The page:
Great bloggers expand — They never contract

You are a content writer, a content strategist, or a full-time freelance blogger.

A blogger or a content writer loses hope many times during his journey. The slog is difficult to endure. Bloggers could face hard things, and if they do not have mindfulness they might fail to manage hard things.

What makes a thing hard to manage? Our interpretations and our responses to them.

Bloggers can extract some awareness from an economic crisis. what happens during national emergencies such as economic depression?

People contract. During economic contraction, people are convinced to reduce, safe, be careful, and cautious.

This mindset of self-preservation and protection helps in survival but fails to thrive.

Similarly, bloggers start to contract when they do not see instant gratification. From launching to establishing a successful blog takes time, and during this slog, bloggers may feel as if they are under economical depression. They start to contract and many even stop blogging.

Counter to contraction is expansion. Bloggers should expand. when the majority of the bloggers live in contraction, a small percentage of bloggers expand and they capitalize.

Contracting is an expression of retreat. It violates the potential to expand, which demands that you continue to act, produce and create in massive quantities regardless of the situation or circumstances.

When people around you are taking proactive measures it may sound counterintuitive to expand.

Bloggers’ relentlessness is the key. Regardless of what is happening in the world at any given time, the majority of people are missing massive action. Certainly, there are times when you must defend, retreat and converse. But such retreats should be of shorter duration — The duration to acquire strength, reinforce, attack with momentum.

Bloggers should never contract or push back as successful blogging requires continued business efforts. Although we frequently seem to hear reports of blogs that failed, the case for many of them probably wasn’t so simple. The blog and content writers fail when they could not endure the slog and they do not have a clear action plan with a deadline to make domination in their niche. Initial growth is slow and looks like a linear, but you are on an exponential curve.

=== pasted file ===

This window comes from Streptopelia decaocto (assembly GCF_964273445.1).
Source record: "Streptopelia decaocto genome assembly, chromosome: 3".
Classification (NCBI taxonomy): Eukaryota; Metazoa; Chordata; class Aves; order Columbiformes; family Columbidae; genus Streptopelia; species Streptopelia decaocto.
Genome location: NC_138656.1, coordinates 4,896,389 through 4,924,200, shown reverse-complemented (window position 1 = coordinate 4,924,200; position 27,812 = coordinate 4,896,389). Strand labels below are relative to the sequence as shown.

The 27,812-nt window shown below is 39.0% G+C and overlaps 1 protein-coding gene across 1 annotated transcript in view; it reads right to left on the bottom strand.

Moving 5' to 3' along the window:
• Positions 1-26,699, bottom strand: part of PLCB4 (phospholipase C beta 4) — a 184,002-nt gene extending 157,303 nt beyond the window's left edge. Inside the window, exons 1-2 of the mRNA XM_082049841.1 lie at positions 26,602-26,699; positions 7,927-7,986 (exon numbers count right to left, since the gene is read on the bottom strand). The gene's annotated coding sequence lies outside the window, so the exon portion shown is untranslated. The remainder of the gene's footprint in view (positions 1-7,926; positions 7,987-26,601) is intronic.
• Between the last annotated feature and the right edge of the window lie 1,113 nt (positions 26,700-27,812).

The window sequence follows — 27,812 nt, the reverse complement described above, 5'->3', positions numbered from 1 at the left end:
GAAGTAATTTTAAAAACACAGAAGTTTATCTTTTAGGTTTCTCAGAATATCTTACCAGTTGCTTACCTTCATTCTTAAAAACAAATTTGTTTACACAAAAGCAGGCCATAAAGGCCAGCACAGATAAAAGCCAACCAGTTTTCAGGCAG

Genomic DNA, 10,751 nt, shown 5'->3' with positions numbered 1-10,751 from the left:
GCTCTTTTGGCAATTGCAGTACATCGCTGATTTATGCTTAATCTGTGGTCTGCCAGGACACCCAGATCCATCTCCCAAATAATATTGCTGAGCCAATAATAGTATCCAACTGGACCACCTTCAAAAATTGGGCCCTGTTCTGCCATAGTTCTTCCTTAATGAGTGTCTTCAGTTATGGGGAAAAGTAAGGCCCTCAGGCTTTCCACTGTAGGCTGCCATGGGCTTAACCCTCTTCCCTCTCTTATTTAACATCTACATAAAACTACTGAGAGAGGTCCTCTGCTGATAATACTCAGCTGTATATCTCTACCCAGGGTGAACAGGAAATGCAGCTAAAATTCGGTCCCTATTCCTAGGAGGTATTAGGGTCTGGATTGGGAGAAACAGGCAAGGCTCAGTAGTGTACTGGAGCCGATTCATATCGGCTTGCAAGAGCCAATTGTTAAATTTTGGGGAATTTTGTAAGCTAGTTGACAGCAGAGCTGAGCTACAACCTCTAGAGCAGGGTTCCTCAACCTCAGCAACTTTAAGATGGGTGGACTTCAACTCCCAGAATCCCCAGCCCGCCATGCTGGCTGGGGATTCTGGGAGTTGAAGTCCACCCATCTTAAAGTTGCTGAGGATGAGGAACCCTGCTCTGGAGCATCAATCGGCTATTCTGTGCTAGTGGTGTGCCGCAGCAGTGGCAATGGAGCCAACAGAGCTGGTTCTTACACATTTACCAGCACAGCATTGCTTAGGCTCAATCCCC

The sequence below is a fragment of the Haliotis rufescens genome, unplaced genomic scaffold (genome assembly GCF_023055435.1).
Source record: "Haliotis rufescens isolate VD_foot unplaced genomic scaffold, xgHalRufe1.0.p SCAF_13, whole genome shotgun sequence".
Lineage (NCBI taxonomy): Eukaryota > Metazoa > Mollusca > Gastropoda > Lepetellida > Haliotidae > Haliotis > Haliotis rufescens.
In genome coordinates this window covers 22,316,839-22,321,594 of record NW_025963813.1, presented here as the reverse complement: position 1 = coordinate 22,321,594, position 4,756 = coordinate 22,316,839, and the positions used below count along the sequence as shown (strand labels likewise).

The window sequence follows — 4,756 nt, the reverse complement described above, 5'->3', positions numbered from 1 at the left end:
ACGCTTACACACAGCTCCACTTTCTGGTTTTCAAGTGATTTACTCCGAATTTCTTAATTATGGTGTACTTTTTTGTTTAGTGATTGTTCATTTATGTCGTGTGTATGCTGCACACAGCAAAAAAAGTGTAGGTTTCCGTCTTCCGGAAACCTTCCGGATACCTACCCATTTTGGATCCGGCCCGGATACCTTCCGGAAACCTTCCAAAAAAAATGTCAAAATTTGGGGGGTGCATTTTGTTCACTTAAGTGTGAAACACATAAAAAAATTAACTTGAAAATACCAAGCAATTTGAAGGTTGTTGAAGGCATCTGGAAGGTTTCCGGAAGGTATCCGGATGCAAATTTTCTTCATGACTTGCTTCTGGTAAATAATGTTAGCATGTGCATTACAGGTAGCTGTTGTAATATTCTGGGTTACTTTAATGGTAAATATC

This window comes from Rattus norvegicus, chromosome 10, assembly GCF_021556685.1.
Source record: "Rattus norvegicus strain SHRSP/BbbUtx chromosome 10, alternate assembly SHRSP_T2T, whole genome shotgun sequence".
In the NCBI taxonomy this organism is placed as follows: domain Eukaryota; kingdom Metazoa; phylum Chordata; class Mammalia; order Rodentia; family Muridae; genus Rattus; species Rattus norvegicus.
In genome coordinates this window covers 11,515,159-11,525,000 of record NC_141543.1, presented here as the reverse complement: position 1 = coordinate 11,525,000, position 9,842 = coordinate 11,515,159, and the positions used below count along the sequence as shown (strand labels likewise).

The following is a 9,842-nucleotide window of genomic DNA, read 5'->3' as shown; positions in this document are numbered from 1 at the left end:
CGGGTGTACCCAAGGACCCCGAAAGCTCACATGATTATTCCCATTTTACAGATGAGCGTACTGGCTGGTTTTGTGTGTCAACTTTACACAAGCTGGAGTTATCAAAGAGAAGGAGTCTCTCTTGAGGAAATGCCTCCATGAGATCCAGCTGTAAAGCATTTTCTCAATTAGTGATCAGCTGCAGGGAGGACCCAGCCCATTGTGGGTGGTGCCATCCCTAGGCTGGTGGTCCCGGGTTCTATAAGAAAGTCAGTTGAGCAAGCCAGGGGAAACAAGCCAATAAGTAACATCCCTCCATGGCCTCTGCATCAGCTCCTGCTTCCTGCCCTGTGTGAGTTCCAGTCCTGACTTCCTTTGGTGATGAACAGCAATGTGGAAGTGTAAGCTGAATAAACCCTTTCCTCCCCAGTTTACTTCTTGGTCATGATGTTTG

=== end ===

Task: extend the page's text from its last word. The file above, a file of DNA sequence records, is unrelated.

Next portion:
The idea of constant, steadfast expansion is counterintuitive and even obnoxious; however, it will separate you from the rest of the crowd more than any other single activity. The task of expanding when others are shrinking should not be reduced to some oversimplified concept. This is very difficult training to apply in the real world.

Bloggers must implement the tactic of expansion regardless of whether the current circumstances and those surrounding them encourage them to do so. I say this because we live in a world that promotes contraction most of the time, and when it does support expansion, it is typically too late in the timeline.

The advice of contraction should serve as an indicator for you to do the contrary. You never want to blindly follow the advice from the meeks. They are almost always wrong. Instead of following the crowd lead your course. The way out is to expand, push, and take action—regardless of the reality of the others.

Dominate your niche:

Once you conquer the slog and start getting traction, a point where you should not get satisfied but keep on adding wood to your fire until you start either a bushfire or a bonfire — or burn the place down. To rest is to rust. Don’t rest or do not stop.

I learned this the hard way after achieving a lot of success and then resting on my laurels. This is a commonly made mistake. Do not do it! Keep stacking wood until the fire is so hot and burns so brightly that not even competitors or market changes can put your fire out. Your fire has to continue to be stoked, and that means more wood, more fuel, and in your case, more actions.

Once you start operating like this, it will
become almost second nature to continue—because you are going to be winning. It’s easiest and most natural to continue taking massive actions when you are
winning—and winning is only possible with massive actions.

Yet once you get into the groove of making it your innate method of responding, the ability to continuously, relentlessly attack any activity will give way to forward movement.

Any disagreement with this comes because most people only attack to the point where they meet resistance — and then back off. It’s kind of like challenging the schoolyard bully and then running away; it always turns out badly.

If you approach trials in this way, the market, your clients, and your competition will not believe that you’re committed to a persistent attack. Therefore, they will threaten or criticize you—and you will back off. You’ll figure that it didn’t work—but the only reason why it didn’t work is that you didn’t stick with it long enough for the market, your clients, and your competition to finally submit to your efforts. Repeated attacks over extended periods will always be successful.

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